“Every Entelechia[1] is a piece of eternity, and the few years during which it is bound to the earthly body does not make it old. If this Entelechia is of a trivial kind, it will exercise but little sway during its bodily confinement; on the contrary, the body will predominate, and when this grows old the Entelechia will not hold and restrain it. But if the Entelechia is of a powerful kind, as is the case with all men of natural genius, then with its animating penetration of the body it will not only act with strengthening and ennobling power upon the organization, but it will also endeavour with its spiritual superiority to confer the privilege of perpetual youth. Thence it comes that in men of superior endowments, even during their old age, we constantly perceive fresh epochs of singular productiveness; they seem constantly to grow young again for a time, and that is what I call a repeated puberty. Still youth is youth, and however powerful an Entelechia may prove, it will never become quite master of the corporeal, and it makes a wonderful difference whether it finds in the body an ally or an adversary.

“There was a time in my life when I had to furnish a printed sheet every day, and I accomplished it with facility. I wrote my ‘Geschwister’ (Brother and Sister) in three days; my ‘Clavigo,’ as you know, in a week. Now it seems I can do nothing of the kind, and still I can by no means complain of want of productiveness even at my advanced age. But whereas in my youth I succeeded daily and under all circumstances, I now succeed only periodically and under certain favourable conditions. When ten or twelve years ago, in the happy time after the war of independence, the poems of the ‘Divan’ had me in their power, I was often productive enough to compose two or three in a day, and it was all the same to me whether I was in the open air, in the chariot, or in an inn. Now, I can only work at the second part of my ‘Faust’ during the early part of the day, when I feel refreshed and revived by sleep, and have not been perplexed by the trifles of daily life. And, after all, what is it I achieve? Under the most favourable circumstances, a page of writing, but generally only so much as one could write in the space of a hand-breadth, and often, when in an unproductive humour, still less.”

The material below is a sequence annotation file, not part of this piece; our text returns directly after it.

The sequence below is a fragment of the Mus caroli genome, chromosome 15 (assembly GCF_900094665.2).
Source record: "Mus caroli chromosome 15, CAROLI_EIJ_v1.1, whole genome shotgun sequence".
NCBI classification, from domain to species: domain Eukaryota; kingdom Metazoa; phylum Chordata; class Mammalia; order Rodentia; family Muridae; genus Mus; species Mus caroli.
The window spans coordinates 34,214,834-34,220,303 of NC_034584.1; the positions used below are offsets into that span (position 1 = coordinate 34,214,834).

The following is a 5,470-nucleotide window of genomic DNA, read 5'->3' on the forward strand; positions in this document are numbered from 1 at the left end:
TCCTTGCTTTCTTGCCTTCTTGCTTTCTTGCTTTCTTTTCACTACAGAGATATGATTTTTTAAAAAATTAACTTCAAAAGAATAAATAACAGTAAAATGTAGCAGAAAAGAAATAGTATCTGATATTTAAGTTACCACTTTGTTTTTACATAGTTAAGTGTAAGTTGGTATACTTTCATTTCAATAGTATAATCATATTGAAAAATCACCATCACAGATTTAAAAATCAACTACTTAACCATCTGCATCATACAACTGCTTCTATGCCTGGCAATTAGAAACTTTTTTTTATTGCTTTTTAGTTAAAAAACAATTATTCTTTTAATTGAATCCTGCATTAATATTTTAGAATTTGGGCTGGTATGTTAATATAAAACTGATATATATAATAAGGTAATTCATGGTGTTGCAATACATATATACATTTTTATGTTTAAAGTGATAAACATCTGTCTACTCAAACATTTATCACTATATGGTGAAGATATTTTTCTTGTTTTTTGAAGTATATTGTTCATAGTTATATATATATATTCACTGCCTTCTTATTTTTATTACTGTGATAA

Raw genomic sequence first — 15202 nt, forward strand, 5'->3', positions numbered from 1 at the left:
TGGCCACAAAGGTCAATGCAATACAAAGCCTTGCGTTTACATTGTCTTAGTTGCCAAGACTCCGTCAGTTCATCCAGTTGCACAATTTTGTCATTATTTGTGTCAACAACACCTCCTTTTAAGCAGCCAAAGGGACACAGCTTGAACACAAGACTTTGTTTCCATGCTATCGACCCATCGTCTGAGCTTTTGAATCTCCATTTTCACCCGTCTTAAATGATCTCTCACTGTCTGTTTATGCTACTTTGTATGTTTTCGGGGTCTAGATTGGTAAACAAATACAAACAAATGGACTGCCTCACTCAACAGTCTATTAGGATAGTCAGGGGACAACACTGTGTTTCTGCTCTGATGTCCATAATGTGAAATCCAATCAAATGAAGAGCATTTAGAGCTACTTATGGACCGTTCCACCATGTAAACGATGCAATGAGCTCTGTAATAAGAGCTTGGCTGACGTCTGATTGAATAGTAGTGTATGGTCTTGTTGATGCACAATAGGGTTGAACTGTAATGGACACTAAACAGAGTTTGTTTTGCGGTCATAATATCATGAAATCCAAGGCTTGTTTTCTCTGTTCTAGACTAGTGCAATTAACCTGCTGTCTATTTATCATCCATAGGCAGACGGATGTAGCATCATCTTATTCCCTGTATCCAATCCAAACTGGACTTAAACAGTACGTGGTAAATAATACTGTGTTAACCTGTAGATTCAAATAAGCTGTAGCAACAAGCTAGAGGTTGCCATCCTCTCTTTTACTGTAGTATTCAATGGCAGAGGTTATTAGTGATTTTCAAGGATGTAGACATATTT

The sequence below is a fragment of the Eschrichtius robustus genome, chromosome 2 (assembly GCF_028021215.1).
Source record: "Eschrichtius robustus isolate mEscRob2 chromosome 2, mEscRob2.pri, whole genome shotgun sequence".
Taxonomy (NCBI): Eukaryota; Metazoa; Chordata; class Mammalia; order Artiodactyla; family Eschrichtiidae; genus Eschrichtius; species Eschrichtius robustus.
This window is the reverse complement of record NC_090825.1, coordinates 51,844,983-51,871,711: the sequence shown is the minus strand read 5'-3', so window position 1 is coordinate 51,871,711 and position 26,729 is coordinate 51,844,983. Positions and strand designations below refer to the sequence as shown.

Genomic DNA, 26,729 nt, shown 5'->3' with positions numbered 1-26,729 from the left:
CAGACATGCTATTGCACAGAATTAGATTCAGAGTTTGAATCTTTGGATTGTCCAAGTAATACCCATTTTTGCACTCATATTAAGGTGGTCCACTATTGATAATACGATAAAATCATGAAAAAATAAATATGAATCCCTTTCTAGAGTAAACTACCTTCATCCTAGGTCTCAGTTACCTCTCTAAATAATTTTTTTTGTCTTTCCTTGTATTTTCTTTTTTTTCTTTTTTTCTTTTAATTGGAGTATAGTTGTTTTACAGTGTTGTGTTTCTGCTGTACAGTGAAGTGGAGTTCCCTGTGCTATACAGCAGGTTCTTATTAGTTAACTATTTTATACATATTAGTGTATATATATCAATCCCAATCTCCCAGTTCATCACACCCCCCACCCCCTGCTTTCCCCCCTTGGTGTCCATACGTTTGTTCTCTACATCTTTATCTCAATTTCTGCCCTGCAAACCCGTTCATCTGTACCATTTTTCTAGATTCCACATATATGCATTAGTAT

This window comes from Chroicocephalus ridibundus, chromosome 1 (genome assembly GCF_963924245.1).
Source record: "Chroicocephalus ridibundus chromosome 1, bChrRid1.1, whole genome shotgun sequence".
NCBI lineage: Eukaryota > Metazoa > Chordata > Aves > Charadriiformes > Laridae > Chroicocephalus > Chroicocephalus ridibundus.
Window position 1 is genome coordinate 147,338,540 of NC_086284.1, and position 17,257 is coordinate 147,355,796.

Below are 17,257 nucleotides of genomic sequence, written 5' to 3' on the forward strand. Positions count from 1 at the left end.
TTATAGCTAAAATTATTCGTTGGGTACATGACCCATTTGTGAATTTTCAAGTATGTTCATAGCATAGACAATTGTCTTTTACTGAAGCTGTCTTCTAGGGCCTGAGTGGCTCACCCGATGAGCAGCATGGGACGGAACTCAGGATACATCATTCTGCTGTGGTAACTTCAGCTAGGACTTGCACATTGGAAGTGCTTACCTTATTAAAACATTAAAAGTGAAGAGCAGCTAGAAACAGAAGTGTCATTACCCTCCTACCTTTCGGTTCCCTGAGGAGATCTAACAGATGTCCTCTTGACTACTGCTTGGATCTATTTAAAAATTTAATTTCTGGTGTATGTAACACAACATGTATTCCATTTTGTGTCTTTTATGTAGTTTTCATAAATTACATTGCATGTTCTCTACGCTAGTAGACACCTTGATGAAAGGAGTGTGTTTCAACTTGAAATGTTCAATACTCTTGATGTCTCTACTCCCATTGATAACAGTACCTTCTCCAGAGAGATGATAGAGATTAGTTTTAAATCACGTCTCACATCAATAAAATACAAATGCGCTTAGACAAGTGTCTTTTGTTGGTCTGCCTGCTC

“Are there, then, no means,” said I, “to call forth a productive mood, or, if it is not powerful enough, of increasing it?”

“That is a curious point,” said Goethe, “and a great deal might be thought and talked about it.